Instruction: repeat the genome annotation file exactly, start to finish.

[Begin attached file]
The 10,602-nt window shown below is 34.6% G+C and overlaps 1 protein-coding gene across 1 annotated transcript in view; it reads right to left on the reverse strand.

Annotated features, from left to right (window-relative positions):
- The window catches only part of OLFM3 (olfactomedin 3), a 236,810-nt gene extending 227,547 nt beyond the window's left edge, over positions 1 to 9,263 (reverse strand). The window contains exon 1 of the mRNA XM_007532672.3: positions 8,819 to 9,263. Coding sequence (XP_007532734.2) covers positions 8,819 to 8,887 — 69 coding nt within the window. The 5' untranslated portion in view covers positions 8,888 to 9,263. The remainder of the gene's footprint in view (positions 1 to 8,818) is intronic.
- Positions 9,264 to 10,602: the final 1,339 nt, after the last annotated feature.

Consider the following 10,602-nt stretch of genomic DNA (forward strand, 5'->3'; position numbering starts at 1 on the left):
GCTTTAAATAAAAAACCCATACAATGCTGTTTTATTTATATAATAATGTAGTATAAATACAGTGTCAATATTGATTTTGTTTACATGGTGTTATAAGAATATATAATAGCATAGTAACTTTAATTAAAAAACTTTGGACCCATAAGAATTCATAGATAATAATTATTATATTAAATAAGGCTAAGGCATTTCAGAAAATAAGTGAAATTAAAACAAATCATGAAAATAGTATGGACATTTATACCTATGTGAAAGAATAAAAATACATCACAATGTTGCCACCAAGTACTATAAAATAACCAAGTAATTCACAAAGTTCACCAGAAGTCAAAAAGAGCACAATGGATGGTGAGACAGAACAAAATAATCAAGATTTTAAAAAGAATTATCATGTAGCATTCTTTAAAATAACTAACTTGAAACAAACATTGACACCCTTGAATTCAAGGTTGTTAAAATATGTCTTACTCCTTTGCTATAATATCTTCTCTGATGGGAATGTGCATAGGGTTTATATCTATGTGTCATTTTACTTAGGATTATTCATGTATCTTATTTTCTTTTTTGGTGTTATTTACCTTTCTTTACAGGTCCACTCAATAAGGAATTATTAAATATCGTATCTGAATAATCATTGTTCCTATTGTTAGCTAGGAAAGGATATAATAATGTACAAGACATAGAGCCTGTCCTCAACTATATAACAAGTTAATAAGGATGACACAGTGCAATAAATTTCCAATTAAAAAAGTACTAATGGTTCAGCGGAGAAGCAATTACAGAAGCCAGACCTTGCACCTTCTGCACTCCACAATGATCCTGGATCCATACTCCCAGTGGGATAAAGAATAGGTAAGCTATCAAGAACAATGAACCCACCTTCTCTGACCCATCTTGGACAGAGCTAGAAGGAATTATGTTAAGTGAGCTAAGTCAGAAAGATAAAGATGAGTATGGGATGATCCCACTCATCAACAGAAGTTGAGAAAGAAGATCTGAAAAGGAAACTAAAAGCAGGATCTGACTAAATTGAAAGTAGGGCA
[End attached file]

The 10,602-nt window shown below is 34.6% G+C and overlaps 1 protein-coding gene across 1 annotated transcript in view; it reads right to left on the reverse strand.

Annotated features, from left to right (window-relative positions):
- The window catches only part of OLFM3 (olfactomedin 3), a 236,810-nt gene extending 227,547 nt beyond the window's left edge, over positions 1 to 9,263 (reverse strand). The window contains exon 1 of the mRNA XM_007532672.3: positions 8,819 to 9,263. Coding sequence (XP_007532734.2) covers positions 8,819 to 8,887 — 69 coding nt within the window. The 5' untranslated portion in view covers positions 8,888 to 9,263. The remainder of the gene's footprint in view (positions 1 to 8,818) is intronic.
- Positions 9,264 to 10,602: the final 1,339 nt, after the last annotated feature.

Consider the following 10,602-nt stretch of genomic DNA (forward strand, 5'->3'; position numbering starts at 1 on the left):
GCTTTAAATAAAAAACCCATACAATGCTGTTTTATTTATATAATAATGTAGTATAAATACAGTGTCAATATTGATTTTGTTTACATGGTGTTATAAGAATATATAATAGCATAGTAACTTTAATTAAAAAACTTTGGACCCATAAGAATTCATAGATAATAATTATTATATTAAATAAGGCTAAGGCATTTCAGAAAATAAGTGAAATTAAAACAAATCATGAAAATAGTATGGACATTTATACCTATGTGAAAGAATAAAAATACATCACAATGTTGCCACCAAGTACTATAAAATAACCAAGTAATTCACAAAGTTCACCAGAAGTCAAAAAGAGCACAATGGATGGTGAGACAGAACAAAATAATCAAGATTTTAAAAAGAATTATCATGTAGCATTCTTTAAAATAACTAACTTGAAACAAACATTGACACCCTTGAATTCAAGGTTGTTAAAATATGTCTTACTCCTTTGCTATAATATCTTCTCTGATGGGAATGTGCATAGGGTTTATATCTATGTGTCATTTTACTTAGGATTATTCATGTATCTTATTTTCTTTTTTGGTGTTATTTACCTTTCTTTACAGGTCCACTCAATAAGGAATTATTAAATATCGTATCTGAATAATCATTGTTCCTATTGTTAGCTAGGAAAGGATATAATAATGTACAAGACATAGAGCCTGTCCTCAACTATATAACAAGTTAATAAGGATGACACAGTGCAATAAATTTCCAATTAAAAAAGTACTAATGGTTCAGCGGAGAAGCAATTACAGAAGCCAGACCTTGCACCTTCTGCACTCCACAATGATCCTGGATCCATACTCCCAGTGGGATAAAGAATAGGTAAGCTATCAAGAACAATGAACCCACCTTCTCTGACCCATCTTGGACAGAGCTAGAAGGAATTATGTTAAGTGAGCTAAGTCAGAAAGATAAAGATGAGTATGGGATGATCCCACTCATCAACAGAAGTTGAGAAAGAAGATCTGAAAAGGAAACTAAAAGCAGGATCTGACTAAATTGAAAGTAGGGCA